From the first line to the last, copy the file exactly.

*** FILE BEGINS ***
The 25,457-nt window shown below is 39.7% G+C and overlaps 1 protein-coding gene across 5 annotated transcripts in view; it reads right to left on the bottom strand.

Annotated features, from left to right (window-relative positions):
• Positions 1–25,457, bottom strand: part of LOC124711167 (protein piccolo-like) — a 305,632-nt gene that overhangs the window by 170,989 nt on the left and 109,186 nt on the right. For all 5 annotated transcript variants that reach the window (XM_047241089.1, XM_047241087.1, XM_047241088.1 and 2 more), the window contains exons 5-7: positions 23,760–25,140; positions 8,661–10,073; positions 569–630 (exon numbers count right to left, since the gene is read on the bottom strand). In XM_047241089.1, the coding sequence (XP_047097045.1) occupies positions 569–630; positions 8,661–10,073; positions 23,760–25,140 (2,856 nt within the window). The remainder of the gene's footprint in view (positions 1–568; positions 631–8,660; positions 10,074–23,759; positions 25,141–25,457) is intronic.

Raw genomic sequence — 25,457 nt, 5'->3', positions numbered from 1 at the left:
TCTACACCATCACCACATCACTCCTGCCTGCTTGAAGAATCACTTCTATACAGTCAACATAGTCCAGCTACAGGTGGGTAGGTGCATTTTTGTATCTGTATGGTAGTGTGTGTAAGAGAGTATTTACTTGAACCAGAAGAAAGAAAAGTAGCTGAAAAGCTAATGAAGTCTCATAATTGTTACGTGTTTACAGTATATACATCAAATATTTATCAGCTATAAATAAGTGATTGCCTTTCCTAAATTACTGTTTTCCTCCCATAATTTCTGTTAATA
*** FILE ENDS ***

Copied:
The 25,457-nt window shown below is 39.7% G+C and overlaps 1 protein-coding gene across 5 annotated transcripts in view; it reads right to left on the bottom strand.

Annotated features, from left to right (window-relative positions):
• Positions 1–25,457, bottom strand: part of LOC124711167 (protein piccolo-like) — a 305,632-nt gene that overhangs the window by 170,989 nt on the left and 109,186 nt on the right. For all 5 annotated transcript variants that reach the window (XM_047241089.1, XM_047241087.1, XM_047241088.1 and 2 more), the window contains exons 5-7: positions 23,760–25,140; positions 8,661–10,073; positions 569–630 (exon numbers count right to left, since the gene is read on the bottom strand). In XM_047241089.1, the coding sequence (XP_047097045.1) occupies positions 569–630; positions 8,661–10,073; positions 23,760–25,140 (2,856 nt within the window). The remainder of the gene's footprint in view (positions 1–568; positions 631–8,660; positions 10,074–23,759; positions 25,141–25,457) is intronic.

Raw genomic sequence — 25,457 nt, 5'->3', positions numbered from 1 at the left:
TCTACACCATCACCACATCACTCCTGCCTGCTTGAAGAATCACTTCTATACAGTCAACATAGTCCAGCTACAGGTGGGTAGGTGCATTTTTGTATCTGTATGGTAGTGTGTGTAAGAGAGTATTTACTTGAACCAGAAGAAAGAAAAGTAGCTGAAAAGCTAATGAAGTCTCATAATTGTTACGTGTTTACAGTATATACATCAAATATTTATCAGCTATAAATAAGTGATTGCCTTTCCTAAATTACTGTTTTCCTCCCATAATTTCTGTTAATA